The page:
Ziip, which designs and manufactures dozens of different flavor pods and devices is also under investigation by the F.D.A., which said that it, like Eonsmoke, might have products on the market illegally.

Like Eonsmoke, Ziip claims that Juul’s technology is either the same or very close to what was previously invented, invalidating its patents.

“Juul is trying to gain a virtual monopoly over the e-cigarette industry in the United States,” said Steven Susser, a lawyer for Ziip. He also blamed Juul’s marketing practices for putting the industry under a microscope.

“All Ziip wants to do is to offer a less expensive, and what it believes to be a better quality, alternative,” he said. Ziip sells dozens of Juul-compatible flavors including Froopy, Iced Pina Colada, Cinnamon Roll and Strawberry Lemonade.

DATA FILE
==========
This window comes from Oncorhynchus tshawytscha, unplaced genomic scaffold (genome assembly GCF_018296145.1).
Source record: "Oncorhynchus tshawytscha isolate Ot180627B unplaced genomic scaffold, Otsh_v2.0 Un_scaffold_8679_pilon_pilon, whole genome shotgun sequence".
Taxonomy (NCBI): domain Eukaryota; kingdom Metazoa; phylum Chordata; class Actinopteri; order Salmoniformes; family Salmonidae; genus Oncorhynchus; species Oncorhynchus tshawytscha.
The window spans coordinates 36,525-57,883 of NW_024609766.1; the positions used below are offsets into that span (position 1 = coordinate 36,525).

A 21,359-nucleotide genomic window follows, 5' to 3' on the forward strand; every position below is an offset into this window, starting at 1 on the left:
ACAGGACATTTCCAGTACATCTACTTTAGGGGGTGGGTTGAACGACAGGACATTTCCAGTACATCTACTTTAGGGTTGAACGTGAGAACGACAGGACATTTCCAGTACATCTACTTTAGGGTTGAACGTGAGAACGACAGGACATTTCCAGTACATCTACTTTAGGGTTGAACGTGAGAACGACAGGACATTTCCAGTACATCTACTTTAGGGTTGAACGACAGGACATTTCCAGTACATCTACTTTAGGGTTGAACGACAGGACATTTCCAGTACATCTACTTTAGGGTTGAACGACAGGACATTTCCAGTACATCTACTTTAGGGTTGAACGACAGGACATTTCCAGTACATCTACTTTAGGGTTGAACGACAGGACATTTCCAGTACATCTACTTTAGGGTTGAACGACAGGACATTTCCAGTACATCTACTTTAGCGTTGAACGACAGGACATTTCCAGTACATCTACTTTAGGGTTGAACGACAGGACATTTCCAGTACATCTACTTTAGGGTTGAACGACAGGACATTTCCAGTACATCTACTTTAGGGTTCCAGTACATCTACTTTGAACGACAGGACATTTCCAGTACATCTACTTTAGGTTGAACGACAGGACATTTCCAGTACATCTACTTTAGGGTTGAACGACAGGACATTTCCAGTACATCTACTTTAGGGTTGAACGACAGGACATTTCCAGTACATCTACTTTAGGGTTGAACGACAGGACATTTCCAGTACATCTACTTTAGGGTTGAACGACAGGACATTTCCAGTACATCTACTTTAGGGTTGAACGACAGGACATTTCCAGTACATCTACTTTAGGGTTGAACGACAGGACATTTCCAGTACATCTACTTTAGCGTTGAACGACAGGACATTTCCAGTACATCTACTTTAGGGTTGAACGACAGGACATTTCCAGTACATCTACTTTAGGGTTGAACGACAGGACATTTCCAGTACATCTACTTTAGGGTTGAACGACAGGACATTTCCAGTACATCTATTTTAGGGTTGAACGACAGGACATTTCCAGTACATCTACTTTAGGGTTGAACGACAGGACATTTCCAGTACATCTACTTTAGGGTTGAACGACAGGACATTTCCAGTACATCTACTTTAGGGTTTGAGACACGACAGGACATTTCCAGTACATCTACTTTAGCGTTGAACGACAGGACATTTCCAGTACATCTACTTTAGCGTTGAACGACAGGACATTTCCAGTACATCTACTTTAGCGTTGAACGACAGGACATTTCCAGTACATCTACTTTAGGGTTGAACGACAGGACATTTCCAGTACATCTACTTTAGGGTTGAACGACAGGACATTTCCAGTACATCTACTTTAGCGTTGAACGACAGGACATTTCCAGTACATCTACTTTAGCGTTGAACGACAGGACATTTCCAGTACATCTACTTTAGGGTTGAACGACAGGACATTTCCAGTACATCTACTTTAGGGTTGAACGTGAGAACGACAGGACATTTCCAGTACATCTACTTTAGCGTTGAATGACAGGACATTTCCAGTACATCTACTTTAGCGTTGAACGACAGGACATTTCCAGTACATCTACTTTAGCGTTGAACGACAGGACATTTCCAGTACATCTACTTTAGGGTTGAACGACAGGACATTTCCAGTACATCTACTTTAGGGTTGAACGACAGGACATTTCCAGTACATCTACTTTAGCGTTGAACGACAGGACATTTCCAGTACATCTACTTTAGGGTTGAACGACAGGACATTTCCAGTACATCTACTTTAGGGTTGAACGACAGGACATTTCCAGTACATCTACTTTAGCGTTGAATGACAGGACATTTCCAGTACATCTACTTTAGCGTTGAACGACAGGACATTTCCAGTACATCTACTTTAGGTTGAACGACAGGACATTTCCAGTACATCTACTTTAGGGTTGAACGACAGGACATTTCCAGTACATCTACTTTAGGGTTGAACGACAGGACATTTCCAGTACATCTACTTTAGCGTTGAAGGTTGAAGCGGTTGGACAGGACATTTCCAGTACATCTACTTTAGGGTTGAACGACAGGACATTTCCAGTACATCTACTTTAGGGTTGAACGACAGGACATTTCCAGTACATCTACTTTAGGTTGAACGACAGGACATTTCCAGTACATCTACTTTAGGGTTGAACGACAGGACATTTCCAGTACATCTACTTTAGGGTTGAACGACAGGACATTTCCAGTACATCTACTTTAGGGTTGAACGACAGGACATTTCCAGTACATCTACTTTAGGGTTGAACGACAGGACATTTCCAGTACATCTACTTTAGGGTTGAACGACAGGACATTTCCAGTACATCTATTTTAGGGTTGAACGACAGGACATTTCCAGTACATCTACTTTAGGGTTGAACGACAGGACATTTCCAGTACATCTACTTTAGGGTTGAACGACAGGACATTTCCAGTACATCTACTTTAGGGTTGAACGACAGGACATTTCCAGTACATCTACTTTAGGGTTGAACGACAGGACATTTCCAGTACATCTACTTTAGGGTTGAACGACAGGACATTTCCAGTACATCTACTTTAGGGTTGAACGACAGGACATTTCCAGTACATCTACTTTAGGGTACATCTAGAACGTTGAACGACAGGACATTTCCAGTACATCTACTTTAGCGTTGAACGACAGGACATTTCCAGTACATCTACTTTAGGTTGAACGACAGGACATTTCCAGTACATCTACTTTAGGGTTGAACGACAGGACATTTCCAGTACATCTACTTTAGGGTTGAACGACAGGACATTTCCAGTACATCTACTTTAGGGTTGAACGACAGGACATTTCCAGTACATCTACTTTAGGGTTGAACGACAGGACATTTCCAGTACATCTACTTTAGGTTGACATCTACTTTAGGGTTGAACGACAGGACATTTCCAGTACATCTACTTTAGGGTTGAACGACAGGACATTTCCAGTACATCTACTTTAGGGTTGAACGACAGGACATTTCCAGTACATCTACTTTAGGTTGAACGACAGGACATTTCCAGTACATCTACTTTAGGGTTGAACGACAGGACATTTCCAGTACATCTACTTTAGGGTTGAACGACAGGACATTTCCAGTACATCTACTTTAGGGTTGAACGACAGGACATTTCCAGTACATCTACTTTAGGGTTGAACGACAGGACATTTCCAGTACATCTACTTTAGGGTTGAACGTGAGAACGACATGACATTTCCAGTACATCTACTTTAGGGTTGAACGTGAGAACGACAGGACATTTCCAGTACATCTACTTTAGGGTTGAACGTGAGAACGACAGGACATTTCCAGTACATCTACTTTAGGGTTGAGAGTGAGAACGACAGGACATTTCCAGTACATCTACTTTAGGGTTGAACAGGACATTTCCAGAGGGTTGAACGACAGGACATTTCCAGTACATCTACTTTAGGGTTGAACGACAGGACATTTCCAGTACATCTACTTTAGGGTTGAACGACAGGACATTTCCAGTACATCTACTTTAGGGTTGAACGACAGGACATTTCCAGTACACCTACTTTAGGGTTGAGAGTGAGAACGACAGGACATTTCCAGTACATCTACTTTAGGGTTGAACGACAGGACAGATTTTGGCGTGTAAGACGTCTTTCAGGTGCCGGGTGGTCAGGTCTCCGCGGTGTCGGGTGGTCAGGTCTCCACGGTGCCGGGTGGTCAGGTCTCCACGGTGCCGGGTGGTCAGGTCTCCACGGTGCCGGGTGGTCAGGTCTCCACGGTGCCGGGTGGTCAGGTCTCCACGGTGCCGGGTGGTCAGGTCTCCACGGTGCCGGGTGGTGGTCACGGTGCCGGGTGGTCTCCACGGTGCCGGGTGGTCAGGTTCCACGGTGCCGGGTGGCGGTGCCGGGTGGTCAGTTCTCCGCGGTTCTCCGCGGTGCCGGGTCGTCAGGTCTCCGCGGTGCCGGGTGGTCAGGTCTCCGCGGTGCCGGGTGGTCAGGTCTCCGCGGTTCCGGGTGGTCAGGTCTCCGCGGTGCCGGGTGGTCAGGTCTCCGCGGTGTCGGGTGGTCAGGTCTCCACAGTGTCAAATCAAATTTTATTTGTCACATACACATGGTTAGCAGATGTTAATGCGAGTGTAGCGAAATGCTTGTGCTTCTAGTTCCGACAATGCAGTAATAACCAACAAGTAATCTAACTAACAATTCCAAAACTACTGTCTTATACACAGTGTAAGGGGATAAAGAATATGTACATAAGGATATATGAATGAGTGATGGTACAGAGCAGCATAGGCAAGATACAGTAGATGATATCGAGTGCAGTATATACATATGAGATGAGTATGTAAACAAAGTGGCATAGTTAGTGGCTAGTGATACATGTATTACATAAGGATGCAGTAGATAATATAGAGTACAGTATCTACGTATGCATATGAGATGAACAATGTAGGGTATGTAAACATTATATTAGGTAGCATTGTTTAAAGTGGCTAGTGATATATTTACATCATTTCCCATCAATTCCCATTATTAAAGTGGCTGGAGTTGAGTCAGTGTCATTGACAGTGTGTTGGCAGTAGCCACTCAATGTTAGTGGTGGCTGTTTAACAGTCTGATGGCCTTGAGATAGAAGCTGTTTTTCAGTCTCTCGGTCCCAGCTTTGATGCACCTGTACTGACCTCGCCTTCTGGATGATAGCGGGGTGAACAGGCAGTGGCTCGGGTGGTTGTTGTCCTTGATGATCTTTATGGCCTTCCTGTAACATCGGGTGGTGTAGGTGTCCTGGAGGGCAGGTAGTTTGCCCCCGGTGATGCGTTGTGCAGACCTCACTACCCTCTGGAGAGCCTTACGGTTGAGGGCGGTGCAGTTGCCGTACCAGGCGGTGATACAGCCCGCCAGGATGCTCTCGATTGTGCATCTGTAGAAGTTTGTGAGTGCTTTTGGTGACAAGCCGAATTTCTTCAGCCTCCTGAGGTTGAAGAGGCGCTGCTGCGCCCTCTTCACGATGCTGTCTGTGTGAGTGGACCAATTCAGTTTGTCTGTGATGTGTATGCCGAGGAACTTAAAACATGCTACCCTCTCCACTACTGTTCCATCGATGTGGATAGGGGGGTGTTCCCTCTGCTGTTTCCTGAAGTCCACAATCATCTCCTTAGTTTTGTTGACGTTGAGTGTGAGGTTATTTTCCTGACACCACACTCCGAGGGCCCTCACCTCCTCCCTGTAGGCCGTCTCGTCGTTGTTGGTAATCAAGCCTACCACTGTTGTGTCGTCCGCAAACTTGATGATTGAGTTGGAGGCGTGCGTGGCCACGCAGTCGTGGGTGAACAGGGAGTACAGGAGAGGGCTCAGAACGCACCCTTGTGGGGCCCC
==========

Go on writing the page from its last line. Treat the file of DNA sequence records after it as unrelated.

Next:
In documents filed with the trade commission, Juul called its vaping system “a runaway success” and said that the devices and nicotine pods manufactured and sold by the accused companies were based on stolen intellectual property. Juul also raised questions about its competitors’ quality control, although in an interview it did not give any specific examples of problems.

Melanie Milin, co-founder of Vapor4Life, said her company had always told prospective customers not to start vaping if they don’t already smoke. The company offers products in a range of nicotine levels to encourage people who vape to taper off and quit.

The showdown has stirred up mixed feelings among the tobacco-control crowd.

“It is hard to root for Juul in a corporate fight about who profits from nicotine addiction,” Mr. Bostic said. “But from a purely public health perspective, an I.T.C. decision in their favor would at least get some products aimed at children off the market. All of these should be banned, and a growing number of jurisdictions are doing just that.”